Since this is for a desktop workstation, you might be better off using a kernel specifically compiled for a desktop computer - 5.5.8-xanmod6. See https://www.phoronix.com/scan.php?page=article&item=xanmod-2020-kernel&num=1 for further information.
The official kernel would be better, I’d say. I have had a bad experience with community kernels.
Also, the version 5.5.9 is newer than 5.5.8.
What are you talking about? The kernel you’re using isn’t official.
By default, Ubuntu systems run with the Ubuntu kernels provided by the Ubuntu repositories. However it is handy to be able to test with unmodified upstream kernels to help locate problems in Ubuntu kernel patches, or to confirm that upstream has fixed a specific issue. To this end we now offer select upstream kernel builds. These kernels are made from unmodified kernel source but using the Ubuntu kernel configuration files. These are then packaged as Ubuntu .deb files for simple installation, saving you the time of compiling kernels, and debugging build issues.
These kernels are not supported and are not appropriate for production use.
With your scripts to install the mainline kernel, how are your users supposed to get updates? I noticed you have specific kernels hard coded, so it won’t update to a newer kernel. You should use tools that are already available in my opinion. Also, xanmod have been around for some time and have a repo that will update the installed kernel like we’re used to on Debian/Ubuntu. Take a look at their website, it’s not a “community” effort but experts at their craft.
Their website: https://xanmod.org/
Like I said in the beginning, I’m going to be providing updates. Otherwise, what is the point of the rolling release system?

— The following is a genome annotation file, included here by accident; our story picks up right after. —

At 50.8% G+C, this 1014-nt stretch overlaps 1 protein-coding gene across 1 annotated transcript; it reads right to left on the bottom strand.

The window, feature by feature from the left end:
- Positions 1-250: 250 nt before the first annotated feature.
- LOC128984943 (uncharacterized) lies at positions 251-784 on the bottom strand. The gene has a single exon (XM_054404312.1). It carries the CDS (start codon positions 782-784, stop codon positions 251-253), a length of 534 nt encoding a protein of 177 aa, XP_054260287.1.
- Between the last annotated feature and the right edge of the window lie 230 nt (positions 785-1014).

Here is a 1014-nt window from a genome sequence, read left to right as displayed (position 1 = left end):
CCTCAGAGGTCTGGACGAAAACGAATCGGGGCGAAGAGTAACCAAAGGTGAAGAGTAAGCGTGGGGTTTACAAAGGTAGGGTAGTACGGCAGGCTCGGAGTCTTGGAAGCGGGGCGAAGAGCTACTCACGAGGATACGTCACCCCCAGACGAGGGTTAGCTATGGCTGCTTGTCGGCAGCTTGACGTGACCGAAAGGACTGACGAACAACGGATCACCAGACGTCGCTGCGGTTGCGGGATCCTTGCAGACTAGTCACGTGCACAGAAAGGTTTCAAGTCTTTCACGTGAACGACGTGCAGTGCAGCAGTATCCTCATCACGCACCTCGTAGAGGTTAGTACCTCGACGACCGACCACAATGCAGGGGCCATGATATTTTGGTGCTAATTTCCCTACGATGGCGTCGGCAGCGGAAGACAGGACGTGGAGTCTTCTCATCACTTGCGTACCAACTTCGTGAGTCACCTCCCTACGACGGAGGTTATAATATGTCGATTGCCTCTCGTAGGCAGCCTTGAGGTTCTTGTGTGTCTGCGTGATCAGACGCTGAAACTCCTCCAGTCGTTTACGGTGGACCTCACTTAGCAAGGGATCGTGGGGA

I’m not forcing users to use the latest kernel.
As for a running a desktop on Core:
A Linux OS that also builds on an immutable base and has a similar-ish delivery method for apps: Fedora Silverblue (https://silverblue.fedoraproject.org/).
With more software being available in “rolling-formats” like snaps or flatpaks, we’re approaching an era of “hybrid distributions” anyway. This flexibility is and was a major factor in the success of stuff like Android or iOS.
Good! If someone doesn’t like APT, then they could resolve to such a system!
And a very worthwhile interview with @popey about this very topic: https://www.youtube.com/watch?v=kp48BmSxrng&feature=youtu.be&t=2520
I recommend you watch it for a better understanding of the reasons behind the status quo.
Mate ever heard of Fedora Silverblue? Snaps, flatpaks, etc are the things that are going to be very common in the near future. Better get used to them.
Yes Your post was on Lubuntu
I’ve been running 20.04 for the past two months.
Personally, really looking forward to when I don’t have to upgrade my packages 2x a day.
Rolling distros are fun until they’re not. Update burnout sets in pretty quickly for me.
OP, why don’t you just run Arch or Tumbleweed?
Indeed or Debian SiD. lol
I think Ubuntu is fine as-is but I’ve always wondered about Ubuntu Rolling as a proof-of-concept for those who say ‘why doesn’t Ubuntu do rolling’? I think your comment is the key, I didn’t realize you can just have